BOSTON • Chinese scientist Zheng Zaosong was preparing to board his flight from Boston to Beijing when Customs officers pulled him aside.
Inside Zheng's checked luggage, wrapped in a plastic bag and then inserted into a sock, officers found 21 vials of brown liquid that contained cancer cells.
Zheng, 29, a cancer researcher, had taken these from a laboratory at Beth Israel Deaconess Medical Centre. Court documents noted that he admitted taking eight of the samples and had replicated 11 more, based on a colleague's research.
When he returned to China, he said, he would take the samples to Sun Yat Sen Memorial Hospital and publish the results in China, under his own name.
Zheng's arrest signified an escalation in the Federal Bureau of Investigation's (FBI) efforts to root out scientists who, the authorities say, are stealing research from American laboratories. Federal prosecutors warn that he may be charged with transporting stolen goods or with the theft of trade secrets, a felony that brings a jail term of up to 10 years.
On Monday, Magistrate Judge David Hennessy granted prosecutors' wish to hold Zheng without bail, noting that the theft appeared to have the support of the Chinese government. Two other Chinese scientists who worked in the same lab had successfully smuggled stolen biological material out of the country, prosecutors say.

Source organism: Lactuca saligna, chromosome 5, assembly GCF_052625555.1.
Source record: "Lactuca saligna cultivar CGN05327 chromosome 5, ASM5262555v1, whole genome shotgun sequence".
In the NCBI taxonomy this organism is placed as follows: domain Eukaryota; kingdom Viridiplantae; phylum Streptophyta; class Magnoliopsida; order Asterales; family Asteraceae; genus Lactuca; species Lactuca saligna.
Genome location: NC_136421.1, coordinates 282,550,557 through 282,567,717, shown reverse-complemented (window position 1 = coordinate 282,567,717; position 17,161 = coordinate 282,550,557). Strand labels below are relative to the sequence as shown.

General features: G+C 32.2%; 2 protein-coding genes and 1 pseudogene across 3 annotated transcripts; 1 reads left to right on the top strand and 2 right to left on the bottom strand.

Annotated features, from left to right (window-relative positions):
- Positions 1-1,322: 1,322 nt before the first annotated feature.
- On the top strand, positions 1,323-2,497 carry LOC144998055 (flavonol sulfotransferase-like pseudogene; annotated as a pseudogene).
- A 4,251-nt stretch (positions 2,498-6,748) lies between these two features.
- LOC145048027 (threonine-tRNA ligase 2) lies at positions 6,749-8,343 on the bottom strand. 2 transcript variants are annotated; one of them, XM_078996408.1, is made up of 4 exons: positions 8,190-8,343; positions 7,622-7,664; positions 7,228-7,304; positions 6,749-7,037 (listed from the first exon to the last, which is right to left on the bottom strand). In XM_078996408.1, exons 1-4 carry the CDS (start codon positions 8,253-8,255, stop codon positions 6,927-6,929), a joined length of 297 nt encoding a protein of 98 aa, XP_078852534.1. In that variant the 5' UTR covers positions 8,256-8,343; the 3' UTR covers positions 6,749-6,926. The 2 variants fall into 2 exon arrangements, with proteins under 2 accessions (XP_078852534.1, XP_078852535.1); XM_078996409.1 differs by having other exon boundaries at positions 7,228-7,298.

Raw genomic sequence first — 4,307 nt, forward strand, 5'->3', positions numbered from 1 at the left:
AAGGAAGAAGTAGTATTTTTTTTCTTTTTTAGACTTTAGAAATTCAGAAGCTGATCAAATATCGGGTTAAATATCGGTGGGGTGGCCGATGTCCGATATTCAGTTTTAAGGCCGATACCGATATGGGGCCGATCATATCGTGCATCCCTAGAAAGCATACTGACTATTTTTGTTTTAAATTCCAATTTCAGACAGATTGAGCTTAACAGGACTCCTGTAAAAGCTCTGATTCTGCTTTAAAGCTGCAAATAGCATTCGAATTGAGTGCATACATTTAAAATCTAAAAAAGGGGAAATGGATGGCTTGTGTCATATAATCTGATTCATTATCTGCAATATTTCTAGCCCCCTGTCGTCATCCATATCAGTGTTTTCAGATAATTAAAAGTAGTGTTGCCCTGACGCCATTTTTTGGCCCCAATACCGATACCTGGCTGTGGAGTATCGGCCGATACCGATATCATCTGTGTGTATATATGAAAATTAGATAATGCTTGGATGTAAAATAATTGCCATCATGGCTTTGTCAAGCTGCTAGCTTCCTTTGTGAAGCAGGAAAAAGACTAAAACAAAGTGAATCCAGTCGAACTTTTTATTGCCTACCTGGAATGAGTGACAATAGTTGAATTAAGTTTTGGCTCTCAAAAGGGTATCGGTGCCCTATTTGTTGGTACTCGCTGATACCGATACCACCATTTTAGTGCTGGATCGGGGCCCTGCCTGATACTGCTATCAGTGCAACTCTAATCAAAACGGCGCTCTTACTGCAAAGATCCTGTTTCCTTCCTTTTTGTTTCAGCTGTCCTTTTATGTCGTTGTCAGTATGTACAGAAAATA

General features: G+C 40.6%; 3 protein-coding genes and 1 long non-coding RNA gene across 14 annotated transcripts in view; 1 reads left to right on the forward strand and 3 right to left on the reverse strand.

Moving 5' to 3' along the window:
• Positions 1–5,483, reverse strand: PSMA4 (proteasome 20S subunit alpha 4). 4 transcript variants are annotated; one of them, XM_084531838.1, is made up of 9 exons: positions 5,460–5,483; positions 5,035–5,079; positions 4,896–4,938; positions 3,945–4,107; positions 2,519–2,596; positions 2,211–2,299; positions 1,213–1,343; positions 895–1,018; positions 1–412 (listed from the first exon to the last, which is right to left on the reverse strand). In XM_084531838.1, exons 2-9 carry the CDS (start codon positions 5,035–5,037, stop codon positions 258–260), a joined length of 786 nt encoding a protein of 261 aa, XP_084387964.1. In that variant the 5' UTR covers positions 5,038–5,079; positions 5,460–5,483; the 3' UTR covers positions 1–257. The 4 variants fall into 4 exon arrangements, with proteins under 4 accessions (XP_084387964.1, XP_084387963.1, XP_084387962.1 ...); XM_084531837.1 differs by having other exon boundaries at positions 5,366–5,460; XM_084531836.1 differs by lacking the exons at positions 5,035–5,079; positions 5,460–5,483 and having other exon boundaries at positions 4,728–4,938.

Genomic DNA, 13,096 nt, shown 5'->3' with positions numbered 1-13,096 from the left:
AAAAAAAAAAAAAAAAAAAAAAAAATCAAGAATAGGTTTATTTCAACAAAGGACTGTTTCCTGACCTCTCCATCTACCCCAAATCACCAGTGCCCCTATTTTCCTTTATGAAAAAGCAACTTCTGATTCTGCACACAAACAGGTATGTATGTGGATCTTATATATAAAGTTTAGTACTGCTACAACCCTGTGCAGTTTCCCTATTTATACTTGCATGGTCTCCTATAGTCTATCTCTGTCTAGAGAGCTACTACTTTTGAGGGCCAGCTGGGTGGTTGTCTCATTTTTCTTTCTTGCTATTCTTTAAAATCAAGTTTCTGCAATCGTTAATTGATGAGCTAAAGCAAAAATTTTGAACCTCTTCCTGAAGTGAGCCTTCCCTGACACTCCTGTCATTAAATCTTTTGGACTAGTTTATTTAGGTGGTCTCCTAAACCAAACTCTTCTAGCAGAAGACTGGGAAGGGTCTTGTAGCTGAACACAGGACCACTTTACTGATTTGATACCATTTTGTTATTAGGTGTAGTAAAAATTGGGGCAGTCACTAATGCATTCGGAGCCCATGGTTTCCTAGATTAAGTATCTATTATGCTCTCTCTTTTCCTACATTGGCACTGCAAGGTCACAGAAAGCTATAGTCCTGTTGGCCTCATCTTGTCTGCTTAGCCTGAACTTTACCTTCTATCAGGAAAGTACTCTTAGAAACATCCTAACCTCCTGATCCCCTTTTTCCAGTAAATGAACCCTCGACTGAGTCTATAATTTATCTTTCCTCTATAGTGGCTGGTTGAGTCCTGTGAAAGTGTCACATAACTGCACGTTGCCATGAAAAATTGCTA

Zheng's case is the first to unfold in the laboratories clustered around Harvard University.
Federal officials are investigating hundreds of cases involving the potential theft of intellectual property by visiting scientists, nearly all of them Chinese nationals.
FBI director Christopher Wray described the researchers as "non-traditional collectors" of intelligence who were part of a collective effort to "steal their way up the economic ladder at our expense".